Pere Ubu: Thirty Seconds Over Tokyo (1975)

 |   |  1 min read

Pere Ubu: Thirty Seconds Over Tokyo (1975)

Truly terrifying music is rare: there aren't that many pieces which make the hair on the back of your neck prickle, fill you with a sense of impending doom, make you feel uneasy somewhere deep within a part of your brain where rational thought no longer works for you.

Pere Ubu -- whose debut album The Modern Dance appears at Essential Elsewhere incidentally -- manage that kind of music with alarming regularity, especially in their early days.

They made visceral music of sinew and gristle, propelled by industrial noise and David Thomas' threatening vocals which were more Eraserhead than Halloween, more suggested than overt. The disconcerting desperation in his voice, the odd sounds, the suggestion of an unspecified narrative . . .

This all added up to music of unease -- and few bands would launch a "career" on the back of a single like Thirty Seconds Over Tokyo (with Heart of Darkness on the flipside).

Inspired by a film about the first American bombing mission over Japan -- but seemingly more about the psyche and notion of it rather than the fact -- Thirty Seconds Over Tokyo is like being inside a prism and seeing your reflection as victim on some sides and right through to your enemy's eyes (on the ground or in the cockpit) on others.

And as the tension rises it becomes harder and harder to turn away.

Helluva debut single if nothing else.

But it was always about much more than that.

For more one-off songs, unusual singles or music with a backstory see From the Vaults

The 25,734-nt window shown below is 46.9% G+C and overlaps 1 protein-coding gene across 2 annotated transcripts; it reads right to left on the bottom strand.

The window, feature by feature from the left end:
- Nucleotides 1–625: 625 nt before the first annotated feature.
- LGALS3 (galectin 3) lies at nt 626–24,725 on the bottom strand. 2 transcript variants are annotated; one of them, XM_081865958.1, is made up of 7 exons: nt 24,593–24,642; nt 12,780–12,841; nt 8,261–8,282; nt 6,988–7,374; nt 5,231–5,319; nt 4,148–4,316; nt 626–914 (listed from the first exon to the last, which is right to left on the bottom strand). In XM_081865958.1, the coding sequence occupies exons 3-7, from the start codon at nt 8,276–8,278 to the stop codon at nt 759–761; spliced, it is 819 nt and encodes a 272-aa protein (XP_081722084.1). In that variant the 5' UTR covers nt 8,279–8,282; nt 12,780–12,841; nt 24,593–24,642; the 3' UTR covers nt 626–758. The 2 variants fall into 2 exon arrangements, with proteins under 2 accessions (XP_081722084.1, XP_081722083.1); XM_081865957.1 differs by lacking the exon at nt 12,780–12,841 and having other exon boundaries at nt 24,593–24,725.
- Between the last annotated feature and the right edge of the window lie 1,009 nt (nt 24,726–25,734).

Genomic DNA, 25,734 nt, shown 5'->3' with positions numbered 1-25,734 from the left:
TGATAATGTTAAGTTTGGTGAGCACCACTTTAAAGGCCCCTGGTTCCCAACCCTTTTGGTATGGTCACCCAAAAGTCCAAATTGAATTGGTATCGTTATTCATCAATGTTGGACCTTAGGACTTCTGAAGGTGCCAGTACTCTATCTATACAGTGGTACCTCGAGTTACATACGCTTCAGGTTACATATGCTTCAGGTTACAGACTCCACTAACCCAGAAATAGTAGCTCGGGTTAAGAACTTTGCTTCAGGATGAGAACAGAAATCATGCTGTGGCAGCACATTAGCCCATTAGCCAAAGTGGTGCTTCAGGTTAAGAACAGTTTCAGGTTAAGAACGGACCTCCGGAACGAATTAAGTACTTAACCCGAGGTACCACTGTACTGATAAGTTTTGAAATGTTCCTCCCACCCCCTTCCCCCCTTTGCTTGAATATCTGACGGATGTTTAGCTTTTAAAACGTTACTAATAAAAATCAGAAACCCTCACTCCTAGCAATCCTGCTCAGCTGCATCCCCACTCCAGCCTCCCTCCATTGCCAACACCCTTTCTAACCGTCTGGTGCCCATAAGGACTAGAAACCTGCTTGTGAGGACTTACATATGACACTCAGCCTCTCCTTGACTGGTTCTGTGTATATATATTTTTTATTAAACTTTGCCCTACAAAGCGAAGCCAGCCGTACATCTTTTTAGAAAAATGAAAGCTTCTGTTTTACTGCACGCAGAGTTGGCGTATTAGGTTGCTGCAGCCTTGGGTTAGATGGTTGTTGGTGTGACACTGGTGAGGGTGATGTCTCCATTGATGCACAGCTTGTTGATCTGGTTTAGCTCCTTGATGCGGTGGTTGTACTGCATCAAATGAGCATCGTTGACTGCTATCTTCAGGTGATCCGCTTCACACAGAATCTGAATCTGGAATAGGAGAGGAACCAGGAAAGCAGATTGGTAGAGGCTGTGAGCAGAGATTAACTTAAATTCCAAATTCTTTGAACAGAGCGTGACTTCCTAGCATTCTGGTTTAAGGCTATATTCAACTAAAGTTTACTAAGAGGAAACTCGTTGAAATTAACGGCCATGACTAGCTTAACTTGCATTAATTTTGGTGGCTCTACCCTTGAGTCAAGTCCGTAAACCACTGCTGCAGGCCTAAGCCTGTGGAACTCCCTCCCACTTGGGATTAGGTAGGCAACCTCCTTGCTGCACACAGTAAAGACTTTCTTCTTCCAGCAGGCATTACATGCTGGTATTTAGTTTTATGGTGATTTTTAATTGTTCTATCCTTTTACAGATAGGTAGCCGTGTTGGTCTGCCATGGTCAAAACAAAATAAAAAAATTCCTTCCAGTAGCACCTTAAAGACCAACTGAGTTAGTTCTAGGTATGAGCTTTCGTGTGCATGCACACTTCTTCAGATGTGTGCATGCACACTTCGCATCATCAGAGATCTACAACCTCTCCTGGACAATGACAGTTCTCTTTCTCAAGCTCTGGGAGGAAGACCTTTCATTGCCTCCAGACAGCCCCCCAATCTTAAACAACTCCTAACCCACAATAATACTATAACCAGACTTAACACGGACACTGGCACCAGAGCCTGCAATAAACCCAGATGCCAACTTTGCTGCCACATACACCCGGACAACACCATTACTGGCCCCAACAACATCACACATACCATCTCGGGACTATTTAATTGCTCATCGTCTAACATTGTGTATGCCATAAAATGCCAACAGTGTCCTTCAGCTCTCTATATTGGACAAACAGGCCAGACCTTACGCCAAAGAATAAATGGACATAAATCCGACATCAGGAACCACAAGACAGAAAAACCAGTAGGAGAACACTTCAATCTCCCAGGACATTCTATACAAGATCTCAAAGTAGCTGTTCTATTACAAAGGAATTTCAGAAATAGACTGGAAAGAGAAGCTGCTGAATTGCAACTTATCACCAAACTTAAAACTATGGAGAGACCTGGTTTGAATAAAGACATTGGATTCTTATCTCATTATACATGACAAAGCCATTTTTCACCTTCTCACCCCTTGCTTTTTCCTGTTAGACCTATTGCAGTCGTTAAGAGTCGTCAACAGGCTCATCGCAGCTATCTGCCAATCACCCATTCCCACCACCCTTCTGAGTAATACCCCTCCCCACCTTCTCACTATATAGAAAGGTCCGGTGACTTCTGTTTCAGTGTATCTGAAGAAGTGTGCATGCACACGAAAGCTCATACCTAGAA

Share It

Your Comments

post a comment

More from this section   From the Vaults articles index

The J Geils Band: No Anchovies, Please (1980)

The J Geils Band: No Anchovies, Please (1980)

The J Geils Band out of Massachusetts is best known for their terrific single Angel in a Centrefold (aw, c'mon, it's great, in a rock'n'roll Benny Hill way . . . see clip below) and Freeze Frame --... > Read more

Bob Dylan: George Jackson (1971)

Bob Dylan: George Jackson (1971)

Even before he plugged in an electric guitar and changed the landscape of rock possibilties in the mid Sixties, Bob Dylan had left behind overtly political music and his "protest" period.... > Read more

Elsewhere at Elsewhere

THE MUSIC MANAGERS FORUM AWARDS (2017): Hats off to those behind the scenes

THE MUSIC MANAGERS FORUM AWARDS (2017): Hats off to those behind the scenes

This time a year ago Elsewhere interviewed Teresa Paterson about the work of the Music Managers Forum, an industry organisation of people dedicated to improving the professionalism of music... > Read more

Youn Sun Nah: Same Girl (ACT/Southbound)

Youn Sun Nah: Same Girl (ACT/Southbound)

This sophisticated Korea-born singer who has long been based in Europe -- this is her seventh album, but only the second for Germany's ACT Music -- grew up with parents who were classical... > Read more